Matt, a fine young man I watched grow up, made a comment that got me to thinking. Matt’s heart aches over the current situation in Ferguson; it is broken at the comments expressed by some who cheer the grand jury’s decision not to indict. Matt sees clearly what so many are forgetting, that a young man was killed. There is nothing to cheer in this, one way or the other.
What jumped out at me in Matt’s comments was: “…read the comments of way too many white people desperately holding on to the lie that the system is fair.”
“The system”… how it developed is a discussion for another time. What touched me is Matt’s underlying heartfelt plea that the system might be “fair.”
I suppose what we view as “fair” is different from one person to another. In my youth I dated a young lady who thought every time she did not get her way, it was not fair. But at the root of it all, most of us see fairness as the system working the same for me as it does for others. When I coached high school football and wrestling, I quickly learned that regardless of what the rule book actually says or does not say, the best I could hope for was that the refs called it the same way for both sides.
God laid his own view of this down, telling Israel, “Ye shall do no unrighteousness in judgment: thou shalt not respect the person of the poor, nor honour the person of the mighty: but in righteousness shalt thou judge thy neighbour” (Leviticus 19:15, KJV) In other words, call it the same for both sides.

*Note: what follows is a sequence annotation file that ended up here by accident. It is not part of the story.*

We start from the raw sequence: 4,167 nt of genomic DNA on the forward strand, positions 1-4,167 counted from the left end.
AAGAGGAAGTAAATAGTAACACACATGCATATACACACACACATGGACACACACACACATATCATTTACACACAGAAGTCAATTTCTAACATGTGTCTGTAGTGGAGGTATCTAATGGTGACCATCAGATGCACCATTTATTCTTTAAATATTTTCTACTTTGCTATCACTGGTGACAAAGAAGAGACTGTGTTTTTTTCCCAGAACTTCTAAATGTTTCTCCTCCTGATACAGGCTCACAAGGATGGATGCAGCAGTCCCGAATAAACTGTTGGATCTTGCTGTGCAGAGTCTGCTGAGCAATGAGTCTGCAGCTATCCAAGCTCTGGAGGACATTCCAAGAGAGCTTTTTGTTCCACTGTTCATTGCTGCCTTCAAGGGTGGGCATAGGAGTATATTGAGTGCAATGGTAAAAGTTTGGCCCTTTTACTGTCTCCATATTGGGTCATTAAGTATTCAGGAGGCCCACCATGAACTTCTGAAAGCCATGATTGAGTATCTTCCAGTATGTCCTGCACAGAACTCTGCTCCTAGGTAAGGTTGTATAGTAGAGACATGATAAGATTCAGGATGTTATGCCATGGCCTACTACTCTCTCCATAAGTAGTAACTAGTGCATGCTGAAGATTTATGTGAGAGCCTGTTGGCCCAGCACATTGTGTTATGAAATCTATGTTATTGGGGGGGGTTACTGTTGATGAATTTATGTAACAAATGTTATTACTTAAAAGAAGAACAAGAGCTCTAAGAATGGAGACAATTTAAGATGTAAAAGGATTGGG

When we speak of “fair,” we’ve entered the realm of justice. Loosely considered…
- Justice means each getting what (s)he has coming, generally in terms of reward or punishment coming, with an eye toward equitable treatment in comparison to others.
- When talking of Mercy, loosely speaking, we’re looking at not getting the equitable punishment we have earned.
- When we speak of Grace, loosely speaking, we’re looking at getting a reward that we have not earned.
When we insist on “fair,” mercy and grace have left the conversation; we’re talking justice, and in New Testament language, that spills over into righteousness as well. (See Leon Morris,The Apostolic Preaching of the Cross).
The main problem with any system of justice which includes man in the process is, man is not God. At best we can only hope for a generally, or crudely shaped justice. By involving imperfect people in the system – no matter how good the system is – the best we can hope for is an imperfect justice, but we’ll generally take that over no justice at all.
God knows all and knows how to judge all; he also knows that we are not him and does not hold us accountable for lacking omniscience in our rough attempts to bring about a just system. He knows our limitations and calls us to a Standard far above the worldly standard. And while holding us accountable for judging righteously, still, he recognizes our limitations. When we render judgment, whether upholding our part in the system or as one who judges the system and its results, we will also feel the pressure of Matthew 7:1-5 in rendering such judgment.
Only God can judge in perfection, without limitation. Until the appointed “day, in the which he will judge the world in righteousness by” Jesus Christ (Acts 17:31), when all the wrongs will be righted – until that day the best we might attain is a coarse attempt at providing a just system.